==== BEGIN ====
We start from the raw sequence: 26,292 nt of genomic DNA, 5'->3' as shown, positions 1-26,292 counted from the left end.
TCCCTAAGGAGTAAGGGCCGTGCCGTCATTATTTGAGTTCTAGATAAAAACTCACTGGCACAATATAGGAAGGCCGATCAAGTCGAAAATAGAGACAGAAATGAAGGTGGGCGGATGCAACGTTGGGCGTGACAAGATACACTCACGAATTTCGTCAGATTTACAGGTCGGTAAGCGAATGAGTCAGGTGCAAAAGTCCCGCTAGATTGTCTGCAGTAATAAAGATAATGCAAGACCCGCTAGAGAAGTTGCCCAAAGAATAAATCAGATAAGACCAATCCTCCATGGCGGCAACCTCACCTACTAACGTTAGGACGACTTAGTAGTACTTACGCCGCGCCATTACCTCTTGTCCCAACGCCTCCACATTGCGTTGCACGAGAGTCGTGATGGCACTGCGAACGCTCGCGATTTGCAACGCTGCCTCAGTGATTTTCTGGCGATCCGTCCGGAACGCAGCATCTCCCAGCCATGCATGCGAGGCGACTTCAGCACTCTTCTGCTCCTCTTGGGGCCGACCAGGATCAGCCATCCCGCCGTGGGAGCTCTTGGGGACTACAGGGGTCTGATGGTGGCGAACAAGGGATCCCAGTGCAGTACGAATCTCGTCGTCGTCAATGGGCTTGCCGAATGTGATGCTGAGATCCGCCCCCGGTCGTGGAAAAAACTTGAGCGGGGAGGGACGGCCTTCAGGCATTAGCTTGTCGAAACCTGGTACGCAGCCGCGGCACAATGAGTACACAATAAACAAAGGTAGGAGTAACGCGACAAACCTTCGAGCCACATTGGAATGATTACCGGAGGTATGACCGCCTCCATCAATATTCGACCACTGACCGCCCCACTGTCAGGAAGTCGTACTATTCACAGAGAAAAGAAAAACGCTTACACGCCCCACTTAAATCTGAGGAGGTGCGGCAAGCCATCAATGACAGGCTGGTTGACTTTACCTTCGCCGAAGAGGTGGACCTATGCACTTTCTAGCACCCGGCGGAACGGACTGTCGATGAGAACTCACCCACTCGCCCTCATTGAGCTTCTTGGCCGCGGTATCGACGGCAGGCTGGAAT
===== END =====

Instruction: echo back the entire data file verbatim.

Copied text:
We start from the raw sequence: 26,292 nt of genomic DNA, 5'->3' as shown, positions 1-26,292 counted from the left end.
TCCCTAAGGAGTAAGGGCCGTGCCGTCATTATTTGAGTTCTAGATAAAAACTCACTGGCACAATATAGGAAGGCCGATCAAGTCGAAAATAGAGACAGAAATGAAGGTGGGCGGATGCAACGTTGGGCGTGACAAGATACACTCACGAATTTCGTCAGATTTACAGGTCGGTAAGCGAATGAGTCAGGTGCAAAAGTCCCGCTAGATTGTCTGCAGTAATAAAGATAATGCAAGACCCGCTAGAGAAGTTGCCCAAAGAATAAATCAGATAAGACCAATCCTCCATGGCGGCAACCTCACCTACTAACGTTAGGACGACTTAGTAGTACTTACGCCGCGCCATTACCTCTTGTCCCAACGCCTCCACATTGCGTTGCACGAGAGTCGTGATGGCACTGCGAACGCTCGCGATTTGCAACGCTGCCTCAGTGATTTTCTGGCGATCCGTCCGGAACGCAGCATCTCCCAGCCATGCATGCGAGGCGACTTCAGCACTCTTCTGCTCCTCTTGGGGCCGACCAGGATCAGCCATCCCGCCGTGGGAGCTCTTGGGGACTACAGGGGTCTGATGGTGGCGAACAAGGGATCCCAGTGCAGTACGAATCTCGTCGTCGTCAATGGGCTTGCCGAATGTGATGCTGAGATCCGCCCCCGGTCGTGGAAAAAACTTGAGCGGGGAGGGACGGCCTTCAGGCATTAGCTTGTCGAAACCTGGTACGCAGCCGCGGCACAATGAGTACACAATAAACAAAGGTAGGAGTAACGCGACAAACCTTCGAGCCACATTGGAATGATTACCGGAGGTATGACCGCCTCCATCAATATTCGACCACTGACCGCCCCACTGTCAGGAAGTCGTACTATTCACAGAGAAAAGAAAAACGCTTACACGCCCCACTTAAATCTGAGGAGGTGCGGCAAGCCATCAATGACAGGCTGGTTGACTTTACCTTCGCCGAAGAGGTGGACCTATGCACTTTCTAGCACCCGGCGGAACGGACTGTCGATGAGAACTCACCCACTCGCCCTCATTGAGCTTCTTGGCCGCGGTATCGACGGCAGGCTGGAAT